The protests began on February 20; about 25,000 opposition supporters were reportedly present on February 21. Ter-Petrosyan said that the army would not act against the protesters, claiming to have the support of two deputy defense ministers. An aide to Ter-Petrosyan vowed that the protests would continue "nonstop" and demanded that the government agree to holding a new election by February 22.[22] On February 21, two members of the Central Election Commission who are representatives of the opposition said that they did not accept the results, and on the next day, Vahan Hovhannisian resigned from his position as deputy speaker of National Assembly of Armenia due to his disapproval of the handling of the election and said that the mechanism of falsifications were put in operation in 1996 by Ter-Petrosyan.[23] Protests continued on February 22, and Deputy Prosecutor-General Gagik Jhangirian condemned the election, urging the people to act immediately to defend their votes, rather than complaining later about the government's behavior. A spokesperson for Prosecutor-General Aghvan Hovsepian asked Kocharyan to dismiss Jhangirian because prosecutors cannot be members of any party or to be involved in politics in any way[24] The Defense Ministry denied Ter-Petrosyan's claim that the two deputy defense ministers had said that they would prevent the army from being used against the protesters, but the veterans' group Yerkrapah disputed this denial.[25]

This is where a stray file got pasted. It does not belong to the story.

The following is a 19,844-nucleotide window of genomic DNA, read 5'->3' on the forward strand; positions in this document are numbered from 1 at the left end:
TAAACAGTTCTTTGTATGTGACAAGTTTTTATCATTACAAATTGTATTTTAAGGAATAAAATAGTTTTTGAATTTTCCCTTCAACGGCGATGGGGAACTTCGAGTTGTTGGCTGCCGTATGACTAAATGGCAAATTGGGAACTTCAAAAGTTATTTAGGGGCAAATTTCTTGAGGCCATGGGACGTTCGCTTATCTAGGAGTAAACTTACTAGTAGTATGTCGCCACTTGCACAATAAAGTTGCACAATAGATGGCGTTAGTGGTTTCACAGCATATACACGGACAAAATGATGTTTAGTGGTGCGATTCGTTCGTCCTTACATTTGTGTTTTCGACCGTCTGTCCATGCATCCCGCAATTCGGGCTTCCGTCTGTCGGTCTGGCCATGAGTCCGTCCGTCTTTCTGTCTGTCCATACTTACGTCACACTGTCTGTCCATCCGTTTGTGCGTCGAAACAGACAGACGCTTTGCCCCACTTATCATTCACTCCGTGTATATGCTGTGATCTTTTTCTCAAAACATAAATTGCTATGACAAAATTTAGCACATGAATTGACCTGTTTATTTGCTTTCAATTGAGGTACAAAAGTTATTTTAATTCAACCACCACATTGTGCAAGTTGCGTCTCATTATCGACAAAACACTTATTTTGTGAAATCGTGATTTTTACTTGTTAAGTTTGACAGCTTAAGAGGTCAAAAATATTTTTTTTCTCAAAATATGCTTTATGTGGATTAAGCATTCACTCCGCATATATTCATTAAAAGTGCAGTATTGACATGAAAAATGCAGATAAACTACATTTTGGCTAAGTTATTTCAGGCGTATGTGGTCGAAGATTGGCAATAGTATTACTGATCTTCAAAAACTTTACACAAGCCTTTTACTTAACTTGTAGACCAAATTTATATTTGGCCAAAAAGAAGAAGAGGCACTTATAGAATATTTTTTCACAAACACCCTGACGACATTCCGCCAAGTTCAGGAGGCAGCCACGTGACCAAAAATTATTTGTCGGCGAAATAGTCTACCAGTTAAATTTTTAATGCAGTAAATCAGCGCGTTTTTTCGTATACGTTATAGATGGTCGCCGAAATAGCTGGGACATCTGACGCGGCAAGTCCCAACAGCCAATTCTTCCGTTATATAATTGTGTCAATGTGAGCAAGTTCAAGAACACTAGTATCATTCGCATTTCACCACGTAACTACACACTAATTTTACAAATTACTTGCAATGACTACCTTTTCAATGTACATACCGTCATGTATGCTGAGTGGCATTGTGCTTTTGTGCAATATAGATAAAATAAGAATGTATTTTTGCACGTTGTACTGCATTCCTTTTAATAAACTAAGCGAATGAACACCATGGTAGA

Protests were held without an official permission.[26] Part of the cause for the protest were oppositions claim that there were widespread violations,[27] and the suppression of this belief. Armenian Public Television (H1) has received criticism for failing to show the intense protesting, instead promoting a peaceful aura following the election.

February 22